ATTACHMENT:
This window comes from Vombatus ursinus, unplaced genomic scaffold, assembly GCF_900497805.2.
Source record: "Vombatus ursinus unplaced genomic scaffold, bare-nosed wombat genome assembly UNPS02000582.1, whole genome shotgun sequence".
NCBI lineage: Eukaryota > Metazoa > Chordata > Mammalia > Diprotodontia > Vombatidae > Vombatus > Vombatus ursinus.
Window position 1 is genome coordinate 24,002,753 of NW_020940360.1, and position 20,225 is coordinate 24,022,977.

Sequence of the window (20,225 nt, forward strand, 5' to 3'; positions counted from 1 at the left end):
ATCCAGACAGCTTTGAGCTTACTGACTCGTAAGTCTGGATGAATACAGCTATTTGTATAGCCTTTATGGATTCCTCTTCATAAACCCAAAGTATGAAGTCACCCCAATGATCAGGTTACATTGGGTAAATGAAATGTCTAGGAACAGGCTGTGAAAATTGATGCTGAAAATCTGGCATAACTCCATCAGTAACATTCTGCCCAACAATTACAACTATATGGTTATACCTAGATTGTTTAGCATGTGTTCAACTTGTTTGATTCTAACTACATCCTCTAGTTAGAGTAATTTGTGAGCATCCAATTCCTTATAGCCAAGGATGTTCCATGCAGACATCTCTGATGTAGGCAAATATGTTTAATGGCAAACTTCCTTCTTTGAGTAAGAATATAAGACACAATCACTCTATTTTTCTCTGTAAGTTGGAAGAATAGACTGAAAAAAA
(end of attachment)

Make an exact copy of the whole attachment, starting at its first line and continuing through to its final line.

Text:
This window comes from Vombatus ursinus, unplaced genomic scaffold, assembly GCF_900497805.2.
Source record: "Vombatus ursinus unplaced genomic scaffold, bare-nosed wombat genome assembly UNPS02000582.1, whole genome shotgun sequence".
NCBI lineage: Eukaryota > Metazoa > Chordata > Mammalia > Diprotodontia > Vombatidae > Vombatus > Vombatus ursinus.
Window position 1 is genome coordinate 24,002,753 of NW_020940360.1, and position 20,225 is coordinate 24,022,977.

Sequence of the window (20,225 nt, forward strand, 5' to 3'; positions counted from 1 at the left end):
ATCCAGACAGCTTTGAGCTTACTGACTCGTAAGTCTGGATGAATACAGCTATTTGTATAGCCTTTATGGATTCCTCTTCATAAACCCAAAGTATGAAGTCACCCCAATGATCAGGTTACATTGGGTAAATGAAATGTCTAGGAACAGGCTGTGAAAATTGATGCTGAAAATCTGGCATAACTCCATCAGTAACATTCTGCCCAACAATTACAACTATATGGTTATACCTAGATTGTTTAGCATGTGTTCAACTTGTTTGATTCTAACTACATCCTCTAGTTAGAGTAATTTGTGAGCATCCAATTCCTTATAGCCAAGGATGTTCCATGCAGACATCTCTGATGTAGGCAAATATGTTTAATGGCAAACTTCCTTCTTTGAGTAAGAATATAAGACACAATCACTCTATTTTTCTCTGTAAGTTGGAAGAATAGACTGAAAAAAA